Yes sure. How we are feeling having it in the books, we're glad to have the cash. We're glad to have this process through. We've got a little bit more management to do as we run out of our transition services agreements over the next couple of quarters, but we're pleased and frankly, we're quite pleased with the work our team did on the tax planning and our ability to convert that purchase price into cash. So we feel good about that. Our strategy hasn't changed. We think there is a good opportunity for us to both invest in our organic business and to look for bolt-on acquisitions.
We're going to stay patient, we're going to have good discipline. We're looking for businesses that we said that we understand that fit into the markets that we know, but one of the reasons we talked about and have a slide in our deck, we think there is a product strategy, we think there is a data and sensor strategy that combines information management and productivity. And we also like the idea of Engineered Systems especially in segments where we have good product capability today that's what Ductilcrete's about. So we're planning to deploy that cash to grow our business, improve the business and if over the longer term it looks like we should return some of that cash to shareholders. We will look at that at the time, but right now, we think the best thing for us to do is reinvest in the business and grow on both inorganic and bolt-on.
And I'm going to ask since you brought up Ductilcrete, what is the opportunity there, I mean how big enough this has become I don't fully understand or maybe exactly how -- I don't know what, what the opportunity is there?
Yes so, I mean this is a business in which they've taken flooring technology. We have some products that are in that business. We sell today fibers that end up in flooring systems. We saw shrinkage reducing admixtures. What Ductilcrete has done is taken concrete engineering to improve the performance of floors, taking out expansion joints, expanded those, make super flat floors, they've gone into a licensing program to place those floors in the marketplace and you essentially get a better performing floor with lower maintenance costs and lower installed cost.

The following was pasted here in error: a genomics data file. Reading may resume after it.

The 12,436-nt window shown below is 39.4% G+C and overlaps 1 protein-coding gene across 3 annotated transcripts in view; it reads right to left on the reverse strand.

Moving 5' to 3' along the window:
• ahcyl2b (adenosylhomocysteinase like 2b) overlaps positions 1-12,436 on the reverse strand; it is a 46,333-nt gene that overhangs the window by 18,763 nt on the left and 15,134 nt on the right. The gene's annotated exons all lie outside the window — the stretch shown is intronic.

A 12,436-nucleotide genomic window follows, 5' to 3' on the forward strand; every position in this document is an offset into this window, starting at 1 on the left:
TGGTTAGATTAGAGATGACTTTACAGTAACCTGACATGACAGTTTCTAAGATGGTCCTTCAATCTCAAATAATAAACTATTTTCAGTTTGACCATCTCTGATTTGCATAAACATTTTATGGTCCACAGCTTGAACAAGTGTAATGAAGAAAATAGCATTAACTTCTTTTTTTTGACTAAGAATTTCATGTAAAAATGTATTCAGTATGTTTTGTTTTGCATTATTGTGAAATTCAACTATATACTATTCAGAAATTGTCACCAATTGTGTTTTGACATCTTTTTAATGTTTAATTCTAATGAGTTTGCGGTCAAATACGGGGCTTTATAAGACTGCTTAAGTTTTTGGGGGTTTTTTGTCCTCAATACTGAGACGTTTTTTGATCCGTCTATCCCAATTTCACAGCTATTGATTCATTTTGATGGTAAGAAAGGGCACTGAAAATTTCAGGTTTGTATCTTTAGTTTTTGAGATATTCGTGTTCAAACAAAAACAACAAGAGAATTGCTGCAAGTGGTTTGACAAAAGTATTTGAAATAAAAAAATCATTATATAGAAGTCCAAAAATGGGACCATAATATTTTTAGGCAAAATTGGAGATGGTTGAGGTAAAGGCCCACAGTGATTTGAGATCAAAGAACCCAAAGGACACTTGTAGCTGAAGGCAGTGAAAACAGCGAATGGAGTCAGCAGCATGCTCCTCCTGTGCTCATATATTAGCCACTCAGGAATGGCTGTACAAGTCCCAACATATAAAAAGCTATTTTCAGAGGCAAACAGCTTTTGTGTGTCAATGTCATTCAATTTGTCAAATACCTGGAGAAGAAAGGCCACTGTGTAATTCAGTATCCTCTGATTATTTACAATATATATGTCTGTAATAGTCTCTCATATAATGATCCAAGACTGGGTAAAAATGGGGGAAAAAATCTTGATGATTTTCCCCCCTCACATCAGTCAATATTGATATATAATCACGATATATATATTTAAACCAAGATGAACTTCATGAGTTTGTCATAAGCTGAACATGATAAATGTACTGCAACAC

We're going to add that system into our design assist engineering specification group to sell the developers, owners, [indiscernible] and general contractors on those types of buildings. We think the market is generally, if you just take the business that we bought, it's probably a $150 million market in North America. We think there are some opportunities to extend the technologies outside of North America. But the bigger idea for us is, this was a move into the systems side in which we're taking our product and design knowledge and adding that at a higher margin system. So we think this is a good start for us on what we think is a strategy to add value to the company.
[Operator Instructions]. And our next question comes from Connor Cloetingh with KeyBanc Capital Markets.
So I was just wondering with all the strong growth that you're seeing in Verifi, is some of that starting to translate incremental wins in your admixture business or how does the dynamic between those two businesses work?
I mean, we think Verifi has got a very unique position in the market, we think it provides us the opportunity to bring additional value to customers and as I said in the past about half of our customers traditionally are admixture accounts and some just buy Verifi with us. But today, we're also placing admixtures on the truck based on Verifi data. We're developing admixtures to be used with that system and as we go forward in developing the value proposition around Verifi, admixtures is a strong component there. So we think you'll see more combinations there and we'll be able to bring more value to the ready-mix producer by selling both admixtures and Verifi. You get value with Verifi independently, but we think going forward, the combination is going to be stronger and we're getting some good sort of runs on the places where we're putting admixtures on the truck.
This concludes our question and answer session for today. This also concludes our conference call for today. Ladies and gentlemen, thank you for attending today's presentation and you may now disconnect.